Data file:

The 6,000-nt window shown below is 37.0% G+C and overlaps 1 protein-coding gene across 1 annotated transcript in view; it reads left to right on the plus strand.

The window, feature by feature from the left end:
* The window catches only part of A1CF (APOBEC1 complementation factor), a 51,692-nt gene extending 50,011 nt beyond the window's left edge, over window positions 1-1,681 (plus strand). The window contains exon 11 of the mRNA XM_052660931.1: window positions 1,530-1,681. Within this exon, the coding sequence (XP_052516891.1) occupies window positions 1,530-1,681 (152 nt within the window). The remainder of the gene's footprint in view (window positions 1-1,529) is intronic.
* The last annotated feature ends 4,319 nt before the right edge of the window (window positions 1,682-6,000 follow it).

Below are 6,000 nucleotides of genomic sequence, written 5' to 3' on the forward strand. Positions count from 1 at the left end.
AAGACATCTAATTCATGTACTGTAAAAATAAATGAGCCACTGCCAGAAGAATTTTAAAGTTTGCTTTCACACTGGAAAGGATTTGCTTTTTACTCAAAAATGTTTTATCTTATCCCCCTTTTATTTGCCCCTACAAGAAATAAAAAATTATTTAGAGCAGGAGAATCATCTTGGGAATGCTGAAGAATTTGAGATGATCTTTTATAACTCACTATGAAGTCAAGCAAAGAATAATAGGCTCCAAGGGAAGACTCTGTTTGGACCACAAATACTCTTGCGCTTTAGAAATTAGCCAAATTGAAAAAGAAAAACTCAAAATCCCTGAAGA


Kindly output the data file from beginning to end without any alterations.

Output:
The 6,000-nt window shown below is 37.0% G+C and overlaps 1 protein-coding gene across 1 annotated transcript in view; it reads left to right on the plus strand.

The window, feature by feature from the left end:
* The window catches only part of A1CF (APOBEC1 complementation factor), a 51,692-nt gene extending 50,011 nt beyond the window's left edge, over window positions 1-1,681 (plus strand). The window contains exon 11 of the mRNA XM_052660931.1: window positions 1,530-1,681. Within this exon, the coding sequence (XP_052516891.1) occupies window positions 1,530-1,681 (152 nt within the window). The remainder of the gene's footprint in view (window positions 1-1,529) is intronic.
* The last annotated feature ends 4,319 nt before the right edge of the window (window positions 1,682-6,000 follow it).

Below are 6,000 nucleotides of genomic sequence, written 5' to 3' on the forward strand. Positions count from 1 at the left end.
AAGACATCTAATTCATGTACTGTAAAAATAAATGAGCCACTGCCAGAAGAATTTTAAAGTTTGCTTTCACACTGGAAAGGATTTGCTTTTTACTCAAAAATGTTTTATCTTATCCCCCTTTTATTTGCCCCTACAAGAAATAAAAAATTATTTAGAGCAGGAGAATCATCTTGGGAATGCTGAAGAATTTGAGATGATCTTTTATAACTCACTATGAAGTCAAGCAAAGAATAATAGGCTCCAAGGGAAGACTCTGTTTGGACCACAAATACTCTTGCGCTTTAGAAATTAGCCAAATTGAAAAAGAAAAACTCAAAATCCCTGAAGA